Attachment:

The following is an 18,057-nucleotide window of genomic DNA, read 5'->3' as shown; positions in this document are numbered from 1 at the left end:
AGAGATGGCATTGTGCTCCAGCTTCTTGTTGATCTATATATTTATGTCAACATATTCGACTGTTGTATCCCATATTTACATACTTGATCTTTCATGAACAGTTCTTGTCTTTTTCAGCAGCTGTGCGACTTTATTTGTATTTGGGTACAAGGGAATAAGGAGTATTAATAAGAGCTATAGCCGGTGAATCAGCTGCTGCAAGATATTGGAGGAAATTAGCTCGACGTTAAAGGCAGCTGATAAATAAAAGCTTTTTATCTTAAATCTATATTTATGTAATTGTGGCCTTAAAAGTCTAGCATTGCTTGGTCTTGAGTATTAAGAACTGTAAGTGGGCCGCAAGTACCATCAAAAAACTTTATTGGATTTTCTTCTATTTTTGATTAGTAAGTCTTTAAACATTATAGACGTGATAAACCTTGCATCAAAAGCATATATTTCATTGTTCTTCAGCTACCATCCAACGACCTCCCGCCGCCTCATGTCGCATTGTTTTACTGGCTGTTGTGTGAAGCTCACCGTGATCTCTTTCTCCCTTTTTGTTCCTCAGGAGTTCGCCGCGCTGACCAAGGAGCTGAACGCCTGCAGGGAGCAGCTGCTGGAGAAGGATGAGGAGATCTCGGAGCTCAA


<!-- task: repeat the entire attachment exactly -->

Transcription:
The following is an 18,057-nucleotide window of genomic DNA, read 5'->3' as shown; positions in this document are numbered from 1 at the left end:
AGAGATGGCATTGTGCTCCAGCTTCTTGTTGATCTATATATTTATGTCAACATATTCGACTGTTGTATCCCATATTTACATACTTGATCTTTCATGAACAGTTCTTGTCTTTTTCAGCAGCTGTGCGACTTTATTTGTATTTGGGTACAAGGGAATAAGGAGTATTAATAAGAGCTATAGCCGGTGAATCAGCTGCTGCAAGATATTGGAGGAAATTAGCTCGACGTTAAAGGCAGCTGATAAATAAAAGCTTTTTATCTTAAATCTATATTTATGTAATTGTGGCCTTAAAAGTCTAGCATTGCTTGGTCTTGAGTATTAAGAACTGTAAGTGGGCCGCAAGTACCATCAAAAAACTTTATTGGATTTTCTTCTATTTTTGATTAGTAAGTCTTTAAACATTATAGACGTGATAAACCTTGCATCAAAAGCATATATTTCATTGTTCTTCAGCTACCATCCAACGACCTCCCGCCGCCTCATGTCGCATTGTTTTACTGGCTGTTGTGTGAAGCTCACCGTGATCTCTTTCTCCCTTTTTGTTCCTCAGGAGTTCGCCGCGCTGACCAAGGAGCTGAACGCCTGCAGGGAGCAGCTGCTGGAGAAGGATGAGGAGATCTCGGAGCTCAA